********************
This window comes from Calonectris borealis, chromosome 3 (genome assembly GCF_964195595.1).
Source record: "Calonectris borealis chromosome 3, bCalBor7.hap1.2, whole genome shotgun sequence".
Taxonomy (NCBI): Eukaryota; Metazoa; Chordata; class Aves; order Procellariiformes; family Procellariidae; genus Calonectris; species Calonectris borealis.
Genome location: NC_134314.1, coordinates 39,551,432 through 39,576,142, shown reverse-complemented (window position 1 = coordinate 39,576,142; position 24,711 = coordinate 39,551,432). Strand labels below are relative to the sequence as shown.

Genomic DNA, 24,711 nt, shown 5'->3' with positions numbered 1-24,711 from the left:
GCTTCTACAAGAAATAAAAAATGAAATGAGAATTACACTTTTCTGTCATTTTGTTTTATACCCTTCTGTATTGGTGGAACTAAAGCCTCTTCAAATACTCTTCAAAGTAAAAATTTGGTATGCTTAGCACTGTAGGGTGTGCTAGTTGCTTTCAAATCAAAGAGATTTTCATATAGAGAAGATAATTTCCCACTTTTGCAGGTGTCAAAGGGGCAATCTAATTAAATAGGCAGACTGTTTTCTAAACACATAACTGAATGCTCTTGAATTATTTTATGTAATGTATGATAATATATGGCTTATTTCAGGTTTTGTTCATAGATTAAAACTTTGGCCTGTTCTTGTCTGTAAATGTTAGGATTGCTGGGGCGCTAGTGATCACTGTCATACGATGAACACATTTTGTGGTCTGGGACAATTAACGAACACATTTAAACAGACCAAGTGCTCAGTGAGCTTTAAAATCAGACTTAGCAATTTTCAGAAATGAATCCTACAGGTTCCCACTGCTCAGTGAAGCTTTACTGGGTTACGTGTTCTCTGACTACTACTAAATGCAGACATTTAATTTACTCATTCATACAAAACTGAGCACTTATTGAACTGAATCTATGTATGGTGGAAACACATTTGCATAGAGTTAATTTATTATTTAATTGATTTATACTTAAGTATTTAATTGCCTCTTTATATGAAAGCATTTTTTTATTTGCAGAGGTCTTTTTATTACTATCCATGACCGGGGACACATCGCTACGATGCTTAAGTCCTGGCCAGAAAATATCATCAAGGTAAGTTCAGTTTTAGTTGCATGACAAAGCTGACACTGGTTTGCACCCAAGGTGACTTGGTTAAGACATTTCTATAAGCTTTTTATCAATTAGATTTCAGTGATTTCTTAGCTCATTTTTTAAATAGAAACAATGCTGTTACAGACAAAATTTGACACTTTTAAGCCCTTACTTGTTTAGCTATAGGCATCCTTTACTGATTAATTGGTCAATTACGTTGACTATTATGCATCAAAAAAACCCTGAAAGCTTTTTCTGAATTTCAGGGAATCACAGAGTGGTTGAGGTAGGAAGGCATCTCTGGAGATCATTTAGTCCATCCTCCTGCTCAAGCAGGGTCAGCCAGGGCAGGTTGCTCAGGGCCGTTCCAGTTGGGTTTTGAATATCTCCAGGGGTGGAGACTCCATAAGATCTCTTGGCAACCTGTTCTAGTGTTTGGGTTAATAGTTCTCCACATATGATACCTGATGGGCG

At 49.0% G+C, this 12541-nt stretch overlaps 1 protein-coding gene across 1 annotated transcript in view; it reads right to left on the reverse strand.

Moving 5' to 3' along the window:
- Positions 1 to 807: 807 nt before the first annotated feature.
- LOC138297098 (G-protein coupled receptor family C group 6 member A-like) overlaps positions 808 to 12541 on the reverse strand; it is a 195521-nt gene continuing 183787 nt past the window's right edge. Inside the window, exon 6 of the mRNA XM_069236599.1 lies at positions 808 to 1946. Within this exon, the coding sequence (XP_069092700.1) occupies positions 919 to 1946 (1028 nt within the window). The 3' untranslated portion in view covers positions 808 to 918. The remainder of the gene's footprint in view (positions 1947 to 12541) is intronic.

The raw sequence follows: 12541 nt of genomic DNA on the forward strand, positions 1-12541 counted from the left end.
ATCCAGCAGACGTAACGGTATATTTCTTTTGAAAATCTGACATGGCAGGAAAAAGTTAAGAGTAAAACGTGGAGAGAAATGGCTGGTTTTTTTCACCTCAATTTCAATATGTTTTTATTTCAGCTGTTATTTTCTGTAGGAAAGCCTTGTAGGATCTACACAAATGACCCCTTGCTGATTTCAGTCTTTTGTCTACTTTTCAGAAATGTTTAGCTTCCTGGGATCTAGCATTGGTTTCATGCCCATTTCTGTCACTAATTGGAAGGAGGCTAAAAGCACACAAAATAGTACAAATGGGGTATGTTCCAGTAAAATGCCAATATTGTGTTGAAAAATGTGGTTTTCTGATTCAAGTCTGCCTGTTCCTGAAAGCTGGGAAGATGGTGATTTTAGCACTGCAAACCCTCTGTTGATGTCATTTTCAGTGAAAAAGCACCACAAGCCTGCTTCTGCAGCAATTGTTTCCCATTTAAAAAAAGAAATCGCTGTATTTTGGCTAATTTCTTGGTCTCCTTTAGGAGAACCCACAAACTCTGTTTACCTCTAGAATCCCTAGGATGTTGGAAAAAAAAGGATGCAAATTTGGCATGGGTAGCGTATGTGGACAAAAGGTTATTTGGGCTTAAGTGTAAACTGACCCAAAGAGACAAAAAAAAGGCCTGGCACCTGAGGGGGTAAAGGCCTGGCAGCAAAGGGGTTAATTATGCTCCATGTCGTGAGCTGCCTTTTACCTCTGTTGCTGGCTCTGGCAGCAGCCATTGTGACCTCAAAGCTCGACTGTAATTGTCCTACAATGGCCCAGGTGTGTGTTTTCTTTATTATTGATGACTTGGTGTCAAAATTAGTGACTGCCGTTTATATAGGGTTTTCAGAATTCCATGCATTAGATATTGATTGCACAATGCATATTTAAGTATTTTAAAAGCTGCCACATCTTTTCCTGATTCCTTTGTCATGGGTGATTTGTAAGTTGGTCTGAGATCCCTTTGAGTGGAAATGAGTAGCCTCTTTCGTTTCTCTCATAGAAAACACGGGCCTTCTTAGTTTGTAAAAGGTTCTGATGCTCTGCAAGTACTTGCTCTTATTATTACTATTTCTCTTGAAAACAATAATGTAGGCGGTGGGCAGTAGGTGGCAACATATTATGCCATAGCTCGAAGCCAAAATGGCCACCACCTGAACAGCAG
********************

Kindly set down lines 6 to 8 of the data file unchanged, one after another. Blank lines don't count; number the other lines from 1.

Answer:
GCTTCTACAAGAAATAAAAAATGAAATGAGAATTACACTTTTCTGTCATTTTGTTTTATACCCTTCTGTATTGGTGGAACTAAAGCCTCTTCAAATACTCTTCAAAGTAAAAATTTGGTATGCTTAGCACTGTAGGGTGTGCTAGTTGCTTTCAAATCAAAGAGATTTTCATATAGAGAAGATAATTTCCCACTTTTGCAGGTGTCAAAGGGGCAATCTAATTAAATAGGCAGACTGTTTTCTAAACACATAACTGAATGCTCTTGAATTATTTTATGTAATGTATGATAATATATGGCTTATTTCAGGTTTTGTTCATAGATTAAAACTTTGGCCTGTTCTTGTCTGTAAATGTTAGGATTGCTGGGGCGCTAGTGATCACTGTCATACGATGAACACATTTTGTGGTCTGGGACAATTAACGAACACATTTAAACAGACCAAGTGCTCAGTGAGCTTTAAAATCAGACTTAGCAATTTTCAGAAATGAATCCTACAGGTTCCCACTGCTCAGTGAAGCTTTACTGGGTTACGTGTTCTCTGACTACTACTAAATGCAGACATTTAATTTACTCATTCATACAAAACTGAGCACTTATTGAACTGAATCTATGTATGGTGGAAACACATTTGCATAGAGTTAATTTATTATTTAATTGATTTATACTTAAGTATTTAATTGCCTCTTTATATGAAAGCATTTTTTTATTTGCAGAGGTCTTTTTATTACTATCCATGACCGGGGACACATCGCTACGATGCTTAAGTCCTGGCCAGAAAATATCATCAAGGTAAGTTCAGTTTTAGTTGCATGACAAAGCTGACACTGGTTTGCACCCAAGGTGACTTGGTTAAGACATTTCTATAAGCTTTTTATCAATTAGATTTCAGTGATTTCTTAGCTCATTTTTTAAATAGAAACAATGCTGTTACAGACAAAATTTGACACTTTTAAGCCCTTACTTGTTTAGCTATAGGCATCCTTTACTGATTAATTGGTCAATTACGTTGACTATTATGCATCAAAAAAACCCTGAAAGCTTTTTCTGAATTTCAGGGAATCACAGAGTGGTTGAGGTAGGAAGGCATCTCTGGAGATCATTTAGTCCATCCTCCTGCTCAAGCAGGGTCAGCCAGGGCAGGTTGCTCAGGGCCGTTCCAGTTGGGTTTTGAATATCTCCAGGGGTGGAGACTCCATAAGATCTCTTGGCAACCTGTTCTAGTGTTTGGGTTAATAGTTCTCCACATATGATACCTGATGGGCG

At 49.0% G+C, this 12541-nt stretch overlaps 1 protein-coding gene across 1 annotated transcript in view; it reads right to left on the reverse strand.

Moving 5' to 3' along the window: